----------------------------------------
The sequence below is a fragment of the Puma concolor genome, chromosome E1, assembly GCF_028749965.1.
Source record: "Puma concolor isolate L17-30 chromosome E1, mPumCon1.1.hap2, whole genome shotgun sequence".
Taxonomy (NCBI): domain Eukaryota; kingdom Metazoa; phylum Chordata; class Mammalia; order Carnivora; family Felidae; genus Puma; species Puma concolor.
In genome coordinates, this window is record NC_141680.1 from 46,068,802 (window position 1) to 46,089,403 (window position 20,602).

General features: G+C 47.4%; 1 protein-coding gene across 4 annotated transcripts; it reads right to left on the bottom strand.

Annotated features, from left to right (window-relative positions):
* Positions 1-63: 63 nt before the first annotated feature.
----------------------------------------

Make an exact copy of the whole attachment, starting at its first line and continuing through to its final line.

The sequence below is a fragment of the Puma concolor genome, chromosome E1, assembly GCF_028749965.1.
Source record: "Puma concolor isolate L17-30 chromosome E1, mPumCon1.1.hap2, whole genome shotgun sequence".
Taxonomy (NCBI): domain Eukaryota; kingdom Metazoa; phylum Chordata; class Mammalia; order Carnivora; family Felidae; genus Puma; species Puma concolor.
In genome coordinates, this window is record NC_141680.1 from 46,068,802 (window position 1) to 46,089,403 (window position 20,602).

General features: G+C 47.4%; 1 protein-coding gene across 4 annotated transcripts; it reads right to left on the bottom strand.

Annotated features, from left to right (window-relative positions):
* Positions 1-63: 63 nt before the first annotated feature.